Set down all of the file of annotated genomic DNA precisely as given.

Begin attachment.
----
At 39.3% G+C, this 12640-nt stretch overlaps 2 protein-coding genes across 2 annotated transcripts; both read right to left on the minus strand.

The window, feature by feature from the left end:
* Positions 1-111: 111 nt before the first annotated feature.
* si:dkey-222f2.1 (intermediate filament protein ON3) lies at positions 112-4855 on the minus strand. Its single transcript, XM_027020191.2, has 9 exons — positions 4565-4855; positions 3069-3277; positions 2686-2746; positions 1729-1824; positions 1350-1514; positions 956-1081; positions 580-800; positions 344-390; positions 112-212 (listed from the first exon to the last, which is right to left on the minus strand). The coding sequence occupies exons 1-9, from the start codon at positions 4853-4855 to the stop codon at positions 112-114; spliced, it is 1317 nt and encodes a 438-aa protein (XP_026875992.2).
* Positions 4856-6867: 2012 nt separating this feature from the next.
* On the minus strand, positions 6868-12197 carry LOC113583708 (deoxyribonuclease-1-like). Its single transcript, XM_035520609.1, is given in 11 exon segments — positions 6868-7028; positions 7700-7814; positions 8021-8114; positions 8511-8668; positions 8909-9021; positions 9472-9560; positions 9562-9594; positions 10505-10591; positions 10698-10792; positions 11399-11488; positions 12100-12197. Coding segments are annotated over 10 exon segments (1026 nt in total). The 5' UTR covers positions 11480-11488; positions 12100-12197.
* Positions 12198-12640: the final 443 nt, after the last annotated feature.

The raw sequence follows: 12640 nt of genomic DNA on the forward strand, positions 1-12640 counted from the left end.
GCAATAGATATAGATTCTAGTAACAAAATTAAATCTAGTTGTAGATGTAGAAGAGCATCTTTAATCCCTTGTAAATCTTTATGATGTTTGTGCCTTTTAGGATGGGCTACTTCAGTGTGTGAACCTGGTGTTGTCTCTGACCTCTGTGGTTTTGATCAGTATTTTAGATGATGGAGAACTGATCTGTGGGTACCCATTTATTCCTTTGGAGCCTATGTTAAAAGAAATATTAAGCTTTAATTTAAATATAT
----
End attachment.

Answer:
At 39.3% G+C, this 12640-nt stretch overlaps 2 protein-coding genes across 2 annotated transcripts; both read right to left on the minus strand.

The window, feature by feature from the left end:
* Positions 1-111: 111 nt before the first annotated feature.
* si:dkey-222f2.1 (intermediate filament protein ON3) lies at positions 112-4855 on the minus strand. Its single transcript, XM_027020191.2, has 9 exons — positions 4565-4855; positions 3069-3277; positions 2686-2746; positions 1729-1824; positions 1350-1514; positions 956-1081; positions 580-800; positions 344-390; positions 112-212 (listed from the first exon to the last, which is right to left on the minus strand). The coding sequence occupies exons 1-9, from the start codon at positions 4853-4855 to the stop codon at positions 112-114; spliced, it is 1317 nt and encodes a 438-aa protein (XP_026875992.2).
* Positions 4856-6867: 2012 nt separating this feature from the next.
* On the minus strand, positions 6868-12197 carry LOC113583708 (deoxyribonuclease-1-like). Its single transcript, XM_035520609.1, is given in 11 exon segments — positions 6868-7028; positions 7700-7814; positions 8021-8114; positions 8511-8668; positions 8909-9021; positions 9472-9560; positions 9562-9594; positions 10505-10591; positions 10698-10792; positions 11399-11488; positions 12100-12197. Coding segments are annotated over 10 exon segments (1026 nt in total). The 5' UTR covers positions 11480-11488; positions 12100-12197.
* Positions 12198-12640: the final 443 nt, after the last annotated feature.

The raw sequence follows: 12640 nt of genomic DNA on the forward strand, positions 1-12640 counted from the left end.
GCAATAGATATAGATTCTAGTAACAAAATTAAATCTAGTTGTAGATGTAGAAGAGCATCTTTAATCCCTTGTAAATCTTTATGATGTTTGTGCCTTTTAGGATGGGCTACTTCAGTGTGTGAACCTGGTGTTGTCTCTGACCTCTGTGGTTTTGATCAGTATTTTAGATGATGGAGAACTGATCTGTGGGTACCCATTTATTCCTTTGGAGCCTATGTTAAAAGAAATATTAAGCTTTAATTTAAATATAT